“We want people to drink our wines so I only mark them up $15 each across the board,” he explained candidly. “I have to sell it at an affordable price, and that seemed a reasonable price for a corkage fee.” Nearly every bottle on the marketplace side of the business is available on the wine list, with many excellent choices by-the-glass or on tap, like Tangent sauvignon blanc and Qupe syrah.
The desserts, made in-house by the chef and his team, provided a rich finish to our first meal there. I wanted the chocolate mousse with peanut butter mousse and cocoa nibs. Wendy chose the olive oil cake with fruit, but Dan sensibly chose the artisan cheese and fruit plate, which was beautifully presented.
Wendy published her Willow dining experiences in the Sun’s Sept. 12 issue.
Although we discussed service difficulties that plague even the most experienced restaurateurs during their restaurant opening, we both walked away with high regard for this new restaurant. Lynch and his kitchen team executed some impressive dishes despite it being a full house of hungry patrons (which makes everyone impatient) that night.
- PHOTO BY STEVE E. MILLER
- BERRY DELICIOUS: Desserts at Willow include this olive oil cake with goat cheese coulis, raspberry gel, local fresh berries, braised pistachio, micro herbs, and edible flowers.
Chef de cuisine Treaver Lynch first met me when he was executive chef at SeaVenture Pismo Beach, but I never met Johnson previously. Both men have many years of experience in the restaurant biz, and they’re both California Culinary Academy (CCA) alumni, class of 2000. Johnson opened a wine bar with his brother following CCA, but left the business for some years to work in finance. The family moved to raise their two daughters in a small town near family, and decided to get back into the food and wine business.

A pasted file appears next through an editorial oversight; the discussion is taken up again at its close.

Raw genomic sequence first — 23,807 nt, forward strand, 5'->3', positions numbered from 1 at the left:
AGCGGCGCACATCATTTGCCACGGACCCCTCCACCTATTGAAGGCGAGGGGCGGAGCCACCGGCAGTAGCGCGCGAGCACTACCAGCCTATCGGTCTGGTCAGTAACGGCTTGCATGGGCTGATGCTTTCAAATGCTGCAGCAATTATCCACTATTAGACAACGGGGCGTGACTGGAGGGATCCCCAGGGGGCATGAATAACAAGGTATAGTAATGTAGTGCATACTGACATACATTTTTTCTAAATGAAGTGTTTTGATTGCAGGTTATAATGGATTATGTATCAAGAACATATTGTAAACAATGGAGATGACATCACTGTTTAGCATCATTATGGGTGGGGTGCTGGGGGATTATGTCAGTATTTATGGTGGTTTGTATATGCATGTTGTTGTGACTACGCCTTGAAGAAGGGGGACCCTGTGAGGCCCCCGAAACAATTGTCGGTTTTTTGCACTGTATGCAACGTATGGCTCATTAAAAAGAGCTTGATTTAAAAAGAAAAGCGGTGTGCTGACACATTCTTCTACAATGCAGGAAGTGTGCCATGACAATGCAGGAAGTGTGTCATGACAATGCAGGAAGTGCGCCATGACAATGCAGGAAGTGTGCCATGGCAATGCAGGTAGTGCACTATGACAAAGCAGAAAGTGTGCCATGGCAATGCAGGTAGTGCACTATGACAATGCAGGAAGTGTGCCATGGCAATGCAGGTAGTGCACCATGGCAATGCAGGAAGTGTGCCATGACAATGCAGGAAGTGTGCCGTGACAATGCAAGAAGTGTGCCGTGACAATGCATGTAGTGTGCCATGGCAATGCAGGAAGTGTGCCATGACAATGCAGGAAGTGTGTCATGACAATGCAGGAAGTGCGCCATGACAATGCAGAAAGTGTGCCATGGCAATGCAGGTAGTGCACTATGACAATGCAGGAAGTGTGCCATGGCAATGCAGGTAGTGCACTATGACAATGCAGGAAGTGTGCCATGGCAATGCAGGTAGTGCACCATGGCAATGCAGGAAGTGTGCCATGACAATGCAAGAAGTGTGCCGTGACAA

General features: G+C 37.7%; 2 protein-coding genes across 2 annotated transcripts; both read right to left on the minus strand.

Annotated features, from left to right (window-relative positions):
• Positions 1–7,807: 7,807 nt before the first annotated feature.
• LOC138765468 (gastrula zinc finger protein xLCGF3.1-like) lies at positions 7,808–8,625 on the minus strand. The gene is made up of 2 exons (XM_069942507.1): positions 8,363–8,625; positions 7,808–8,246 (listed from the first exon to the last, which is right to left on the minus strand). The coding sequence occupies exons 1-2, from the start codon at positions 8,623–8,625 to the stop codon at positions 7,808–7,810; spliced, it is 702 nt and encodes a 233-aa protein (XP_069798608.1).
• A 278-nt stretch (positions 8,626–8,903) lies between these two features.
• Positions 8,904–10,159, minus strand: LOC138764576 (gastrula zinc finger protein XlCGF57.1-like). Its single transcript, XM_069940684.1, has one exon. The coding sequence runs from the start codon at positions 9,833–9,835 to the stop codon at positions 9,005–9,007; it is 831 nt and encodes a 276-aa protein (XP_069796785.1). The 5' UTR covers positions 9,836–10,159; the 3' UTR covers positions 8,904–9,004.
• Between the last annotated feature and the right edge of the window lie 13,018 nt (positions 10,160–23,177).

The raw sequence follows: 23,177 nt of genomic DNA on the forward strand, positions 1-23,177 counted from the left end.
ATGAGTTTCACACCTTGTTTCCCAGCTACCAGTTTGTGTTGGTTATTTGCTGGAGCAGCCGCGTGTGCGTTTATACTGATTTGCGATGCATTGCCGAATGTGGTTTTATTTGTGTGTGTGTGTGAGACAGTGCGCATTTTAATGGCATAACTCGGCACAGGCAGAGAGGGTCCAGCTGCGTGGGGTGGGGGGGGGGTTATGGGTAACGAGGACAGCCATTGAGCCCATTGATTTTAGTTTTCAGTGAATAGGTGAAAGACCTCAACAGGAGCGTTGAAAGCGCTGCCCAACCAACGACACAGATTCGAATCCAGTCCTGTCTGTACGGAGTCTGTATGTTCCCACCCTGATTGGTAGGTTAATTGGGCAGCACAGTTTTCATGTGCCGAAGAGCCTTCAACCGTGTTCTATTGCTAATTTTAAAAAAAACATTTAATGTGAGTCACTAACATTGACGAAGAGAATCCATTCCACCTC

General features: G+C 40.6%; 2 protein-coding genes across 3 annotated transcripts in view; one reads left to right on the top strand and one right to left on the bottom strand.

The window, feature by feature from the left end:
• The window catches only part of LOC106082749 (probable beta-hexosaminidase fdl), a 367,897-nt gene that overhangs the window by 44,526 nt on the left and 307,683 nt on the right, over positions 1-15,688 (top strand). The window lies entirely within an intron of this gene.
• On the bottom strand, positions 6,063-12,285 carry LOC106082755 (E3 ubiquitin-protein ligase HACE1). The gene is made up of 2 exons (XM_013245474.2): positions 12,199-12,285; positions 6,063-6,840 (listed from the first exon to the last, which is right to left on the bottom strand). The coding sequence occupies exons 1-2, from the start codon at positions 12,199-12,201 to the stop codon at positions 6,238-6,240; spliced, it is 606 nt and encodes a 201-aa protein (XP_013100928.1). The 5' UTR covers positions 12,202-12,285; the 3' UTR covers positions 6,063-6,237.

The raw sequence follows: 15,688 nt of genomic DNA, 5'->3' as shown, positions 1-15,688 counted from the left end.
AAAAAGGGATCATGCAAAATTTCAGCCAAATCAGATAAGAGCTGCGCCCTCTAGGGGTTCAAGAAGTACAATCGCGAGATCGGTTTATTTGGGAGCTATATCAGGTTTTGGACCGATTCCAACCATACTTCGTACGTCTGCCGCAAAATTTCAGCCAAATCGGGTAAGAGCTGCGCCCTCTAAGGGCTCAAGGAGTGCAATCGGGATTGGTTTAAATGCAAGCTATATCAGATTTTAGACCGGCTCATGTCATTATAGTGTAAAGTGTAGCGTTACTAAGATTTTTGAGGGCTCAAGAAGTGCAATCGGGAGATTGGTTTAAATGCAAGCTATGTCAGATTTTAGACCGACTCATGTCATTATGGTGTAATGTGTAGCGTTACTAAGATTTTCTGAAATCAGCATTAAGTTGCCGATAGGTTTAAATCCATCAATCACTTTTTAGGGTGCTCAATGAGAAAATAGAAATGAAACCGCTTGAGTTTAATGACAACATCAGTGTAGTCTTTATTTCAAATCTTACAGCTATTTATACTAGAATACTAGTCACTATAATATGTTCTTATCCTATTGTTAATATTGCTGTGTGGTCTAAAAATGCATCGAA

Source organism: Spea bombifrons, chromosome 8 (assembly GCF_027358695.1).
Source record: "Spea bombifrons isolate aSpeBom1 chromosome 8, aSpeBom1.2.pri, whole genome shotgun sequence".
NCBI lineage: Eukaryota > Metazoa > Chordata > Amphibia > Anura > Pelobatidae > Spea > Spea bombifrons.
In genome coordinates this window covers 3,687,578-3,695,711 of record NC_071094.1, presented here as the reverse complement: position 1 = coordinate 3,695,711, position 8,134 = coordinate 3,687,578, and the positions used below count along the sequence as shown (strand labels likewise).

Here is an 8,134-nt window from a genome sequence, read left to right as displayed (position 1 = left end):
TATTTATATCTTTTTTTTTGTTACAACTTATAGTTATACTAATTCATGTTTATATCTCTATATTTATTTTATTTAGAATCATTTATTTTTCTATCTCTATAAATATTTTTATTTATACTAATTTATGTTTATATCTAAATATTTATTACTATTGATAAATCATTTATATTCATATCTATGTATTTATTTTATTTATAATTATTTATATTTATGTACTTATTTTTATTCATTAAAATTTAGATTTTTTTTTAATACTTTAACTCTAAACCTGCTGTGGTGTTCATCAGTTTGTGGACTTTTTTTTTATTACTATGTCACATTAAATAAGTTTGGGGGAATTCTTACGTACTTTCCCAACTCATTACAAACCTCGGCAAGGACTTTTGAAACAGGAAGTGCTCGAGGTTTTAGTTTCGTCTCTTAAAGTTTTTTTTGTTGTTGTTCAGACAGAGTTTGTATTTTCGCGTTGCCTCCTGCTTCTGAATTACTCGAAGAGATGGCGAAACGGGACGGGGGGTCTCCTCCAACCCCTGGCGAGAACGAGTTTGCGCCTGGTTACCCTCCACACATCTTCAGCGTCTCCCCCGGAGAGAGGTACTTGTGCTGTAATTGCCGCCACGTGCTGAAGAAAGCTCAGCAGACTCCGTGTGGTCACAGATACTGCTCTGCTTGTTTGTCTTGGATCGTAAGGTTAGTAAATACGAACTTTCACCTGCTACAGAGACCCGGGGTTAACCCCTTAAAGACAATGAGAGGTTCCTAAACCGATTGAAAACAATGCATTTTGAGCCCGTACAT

Before Lynch was hired as executive chef at Willow, he worked at several impressive restaurants. His previous cooking experiences include working with executive chef Will Torres at Justin Vineyard’s upscale Deborah’s Room, Casa Madrona Hotel’s Poggio Restaurant, the Ahwahnee Hotel in Yosemite National Park, and with his sister, chef Liz Lynch at her Seaside Café in Shell Beach. Lynch describes his cooking style as modern California wine country but said he doesn’t like to narrow it down to one type.
“I’m focusing on local, farm to table cuisine, getting as much as possible from SLO County. Anything I can source locally, I will,” explained Lynch, noting that he likes to personally shop at the SLO Farmers Market. Some of the produce is grown by Willow owner Sonny Smith, who also owns Sun Coast Farms in Nipomo. He also takes pride in offering artisan food products in the market. “The menu will change seasonally and I’m planning to run more creative specials, but we have to get the staff trained.”
Willow Beer & Wine Bar is also a deli and culinary market located on Willow Road, near the corner of Pomeroy Rd. I don’t have to tell South County restaurants it’s a much needed addition to our neighborhood. For that fact alone, they opened to a very warm welcome reception from the residents around them. The restaurant isn’t visible from Hwy. 101 so they’re not likely to get infrequent passersby. After trying their delicious cuisine on four occasions, I’m confident word will spread that it’s well worth exiting the road for Willow’s excellent food and beverages.
Contact Cuisine columnist Kathy Marcks Hardesty at email@example.com.